Seven years ago, I visited the island of Skyros in Greece. The wild beauty of it captivated me as it dominance seemed to succumb the human element. Yet, there was harmony and respect imprinted on the flow of the passing time leading to a unique embracement that I found to be perfectly captured in the picture above. This chapel of Agios Nikólaos, located on the northern edge of the island is curved out from a rock. Notice the open door, revealing a black hole and the light blue contour having exactly the same tone as the sky, the "home of God". The white paint as a symbol of purity and holiness spread on a part of the coarse surface of the windswept rock. The cross on the top, the bench, a glimpse of the Aegean sea on the background. Human culture and nature become one and coexist as it was meant to be this way.
Iconoclasm I - fragments (2020)
Gold-leaves placed on the floor. Usually, gold-leaves decorate walls, roofs and icons and their decorative role highlights the object/surface they cover. Here, I disintegrate their usage and expose them to every little movement that happen around them making it an interactive installation. The lightness and fragility of gold in this position controversies, decreases and defiances the meaning and symbolism of it making it a conceptual playground.
Post light-ism (2020)
Three-hundred-and-sixty-five (365) gold-leaves placed on a glass surface.
A piece of coal is facing the gold-leaves, hanging on approximately 6 cm above them.
In this case the gold-leaves stand for the light (that's why there are 365 of them, same number as the days of a year). Light means life and goodness that controversies the black piece of coal that comes from a tree that was hit by a lighting.
These two are facing each other as they are both, two forms of light, therefor this work reveals the two natures of it: life and death/ creation and destruction.
Small glass bottles filled with olive oil, red wine and salted water.
Patris in Greek means fatherland. This work is inspired by the Noble prized-winning Greek poet Odysseas Elytis who wrote:
"If you take Greece apart, In the end you will be left with an olive tree, a vineyard and a boat."
Here, the olive tree becomes olive oil, the vineyard becomes red wine and the boat salted-water.
Light of Go(l)d (2019-2020)
Short film, 9min and 35sec.
A collection of videos that follow the light in luminous and light-reflecting forms, natural and unnatural and get presented in such a way, so an interaction takes place that emphasises the meaning of light and a detailed and deeper form of observation gets created. Windows of light-sources appear on screen, time falls apart and the observer gets placed in the middle of the duality of things. Between light and dark, between creation and destruction, the material world and the world of the shadows. The short film has an audio fragment based on a musical piece by the Greek composer Manos Hadjidakis and piano played by Lydia Linardou. The videos are filmed in Greece and in the Netherlands the past two years.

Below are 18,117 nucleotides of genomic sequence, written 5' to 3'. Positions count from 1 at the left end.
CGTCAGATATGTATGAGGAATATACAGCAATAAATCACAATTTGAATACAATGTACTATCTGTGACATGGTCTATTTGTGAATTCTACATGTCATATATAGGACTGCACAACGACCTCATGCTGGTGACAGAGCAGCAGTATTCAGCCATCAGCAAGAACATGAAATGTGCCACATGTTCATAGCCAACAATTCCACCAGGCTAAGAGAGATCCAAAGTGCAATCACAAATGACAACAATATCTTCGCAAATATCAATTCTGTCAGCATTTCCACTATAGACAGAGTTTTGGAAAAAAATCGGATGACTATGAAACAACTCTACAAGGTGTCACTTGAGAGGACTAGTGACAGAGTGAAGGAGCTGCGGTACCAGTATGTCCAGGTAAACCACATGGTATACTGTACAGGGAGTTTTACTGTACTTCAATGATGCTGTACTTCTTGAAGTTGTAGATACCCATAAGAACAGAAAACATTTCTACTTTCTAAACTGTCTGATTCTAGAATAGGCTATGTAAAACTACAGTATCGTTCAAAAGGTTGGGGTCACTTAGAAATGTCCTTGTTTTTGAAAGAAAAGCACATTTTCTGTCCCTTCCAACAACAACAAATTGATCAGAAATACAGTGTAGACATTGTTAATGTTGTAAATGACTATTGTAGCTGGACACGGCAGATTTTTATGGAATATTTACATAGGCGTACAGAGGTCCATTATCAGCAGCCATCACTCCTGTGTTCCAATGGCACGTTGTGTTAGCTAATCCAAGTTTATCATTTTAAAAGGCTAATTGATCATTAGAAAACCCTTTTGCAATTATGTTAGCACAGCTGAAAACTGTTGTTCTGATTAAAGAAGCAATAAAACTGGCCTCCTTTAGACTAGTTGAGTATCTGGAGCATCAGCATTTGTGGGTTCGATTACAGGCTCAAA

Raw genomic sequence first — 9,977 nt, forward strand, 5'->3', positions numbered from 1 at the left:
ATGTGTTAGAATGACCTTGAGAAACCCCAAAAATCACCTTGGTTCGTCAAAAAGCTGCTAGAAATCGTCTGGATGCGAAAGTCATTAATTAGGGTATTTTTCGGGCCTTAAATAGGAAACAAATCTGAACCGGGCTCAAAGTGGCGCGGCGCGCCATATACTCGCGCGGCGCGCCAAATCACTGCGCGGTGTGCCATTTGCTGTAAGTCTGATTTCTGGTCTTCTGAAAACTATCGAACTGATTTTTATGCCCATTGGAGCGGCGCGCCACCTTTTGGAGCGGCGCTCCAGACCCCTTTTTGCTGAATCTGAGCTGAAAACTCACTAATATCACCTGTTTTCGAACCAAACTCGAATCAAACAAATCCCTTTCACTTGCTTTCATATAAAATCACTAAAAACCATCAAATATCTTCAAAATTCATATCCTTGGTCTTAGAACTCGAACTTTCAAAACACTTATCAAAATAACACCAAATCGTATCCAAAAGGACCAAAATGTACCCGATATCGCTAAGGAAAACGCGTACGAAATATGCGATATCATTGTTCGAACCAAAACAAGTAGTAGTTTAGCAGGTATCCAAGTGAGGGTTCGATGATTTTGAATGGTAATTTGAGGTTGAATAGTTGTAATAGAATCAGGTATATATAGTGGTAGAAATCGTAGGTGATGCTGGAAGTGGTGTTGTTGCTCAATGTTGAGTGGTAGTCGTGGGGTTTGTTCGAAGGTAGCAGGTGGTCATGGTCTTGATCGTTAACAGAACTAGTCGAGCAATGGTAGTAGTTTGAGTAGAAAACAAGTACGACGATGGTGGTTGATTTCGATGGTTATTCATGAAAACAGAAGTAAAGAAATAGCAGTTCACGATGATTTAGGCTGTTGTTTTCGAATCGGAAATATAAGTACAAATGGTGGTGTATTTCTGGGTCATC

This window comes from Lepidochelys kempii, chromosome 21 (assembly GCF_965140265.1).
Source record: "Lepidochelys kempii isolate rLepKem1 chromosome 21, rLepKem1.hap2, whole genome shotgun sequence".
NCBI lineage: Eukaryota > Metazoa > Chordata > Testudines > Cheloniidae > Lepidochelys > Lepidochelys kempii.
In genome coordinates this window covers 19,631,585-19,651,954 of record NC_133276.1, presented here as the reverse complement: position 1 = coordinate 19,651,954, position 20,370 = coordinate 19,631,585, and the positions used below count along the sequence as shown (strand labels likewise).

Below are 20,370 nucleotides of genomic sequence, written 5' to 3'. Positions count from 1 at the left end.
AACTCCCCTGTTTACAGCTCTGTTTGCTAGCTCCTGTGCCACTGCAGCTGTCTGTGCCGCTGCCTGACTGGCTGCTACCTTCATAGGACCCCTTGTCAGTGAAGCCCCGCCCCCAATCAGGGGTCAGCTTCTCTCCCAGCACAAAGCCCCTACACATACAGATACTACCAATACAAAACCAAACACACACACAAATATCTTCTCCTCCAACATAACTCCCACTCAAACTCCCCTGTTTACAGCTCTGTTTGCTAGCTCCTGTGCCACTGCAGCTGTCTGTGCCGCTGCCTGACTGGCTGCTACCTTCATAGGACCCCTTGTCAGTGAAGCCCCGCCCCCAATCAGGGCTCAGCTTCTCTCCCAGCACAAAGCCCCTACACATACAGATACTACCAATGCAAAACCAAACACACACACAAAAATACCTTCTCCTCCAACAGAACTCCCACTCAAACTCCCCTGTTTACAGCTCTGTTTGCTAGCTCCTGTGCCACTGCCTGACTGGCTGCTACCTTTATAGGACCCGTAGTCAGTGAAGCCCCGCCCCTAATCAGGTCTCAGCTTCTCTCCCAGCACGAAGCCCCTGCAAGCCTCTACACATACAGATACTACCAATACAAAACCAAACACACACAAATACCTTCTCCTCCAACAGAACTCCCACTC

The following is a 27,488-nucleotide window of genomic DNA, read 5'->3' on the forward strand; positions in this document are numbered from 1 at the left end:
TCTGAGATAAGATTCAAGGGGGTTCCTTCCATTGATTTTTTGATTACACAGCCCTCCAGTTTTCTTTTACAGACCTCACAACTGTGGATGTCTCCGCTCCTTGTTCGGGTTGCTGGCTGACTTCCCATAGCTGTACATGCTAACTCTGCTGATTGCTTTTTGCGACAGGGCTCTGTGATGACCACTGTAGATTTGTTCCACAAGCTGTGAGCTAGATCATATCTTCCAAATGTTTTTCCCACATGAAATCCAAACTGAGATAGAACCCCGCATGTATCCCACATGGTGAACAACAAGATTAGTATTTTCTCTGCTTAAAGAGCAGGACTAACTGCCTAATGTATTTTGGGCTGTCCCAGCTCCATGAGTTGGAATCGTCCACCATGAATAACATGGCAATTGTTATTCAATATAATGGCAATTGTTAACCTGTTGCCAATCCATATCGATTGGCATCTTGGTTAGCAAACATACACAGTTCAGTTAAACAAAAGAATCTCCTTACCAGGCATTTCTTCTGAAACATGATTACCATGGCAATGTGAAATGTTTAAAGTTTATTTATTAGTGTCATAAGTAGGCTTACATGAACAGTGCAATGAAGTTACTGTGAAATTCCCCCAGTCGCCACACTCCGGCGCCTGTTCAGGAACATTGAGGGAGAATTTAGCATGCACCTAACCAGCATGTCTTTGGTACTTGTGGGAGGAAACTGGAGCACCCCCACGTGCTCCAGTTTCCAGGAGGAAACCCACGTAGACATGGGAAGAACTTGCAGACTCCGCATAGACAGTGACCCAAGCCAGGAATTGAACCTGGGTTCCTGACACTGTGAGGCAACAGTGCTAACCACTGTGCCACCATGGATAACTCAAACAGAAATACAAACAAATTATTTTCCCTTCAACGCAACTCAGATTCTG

Agios / Essay
“On a top of a hill was where that small chapel was built. Abandoned by the faithful, lonely, with the view of the mountain Pelion ricing on the right and smaller hills laying underneath it, on the left, reaching the Pagasitikós gulf. Built there, exposed to the sunlight from the beginning of the day until the end, overflowed by all these lights and having the north wind coming from the mountain rubbing its cracked walls, it was the chapel of Agios-Athonas.
Standing there, with a timeless world of light and life around me, colourful and rich in smells and sounds, that didn’t even notice my existence, made me feel powerless, invisible, facing a big world with its dominant, natural flow of life and death. A glimpse of fear would appear, crawling slowly from each corner of my body to my heart, telling me that I’m nothing more than a part of that flow, nothing more than life and death. I would look up, search for Him in the endless blue sky but I could never meet His figure with my eyes because He was nowhere, yet, He was everywhere. Sometimes, I would open the door of the chapel and get inside the small, dark space closing the door behind me. It was very quiet there, I could feel the quietness. The only noise was the wind trying to get inside from a small hole on the roof, like a whistle, a dimmed song of an invisible force that for some reason would make the quietness more notable. Then, I would light a candle in front of the icon of the holy, of Agios-Athonas and sit on a chair looking at that small source of light dancing with its own death. Being as powerful and vivid as the light of the sun outside, it felt like I brought a drop of this light inside, creating this flame, giving birth to the holy spirit inside the chapel.”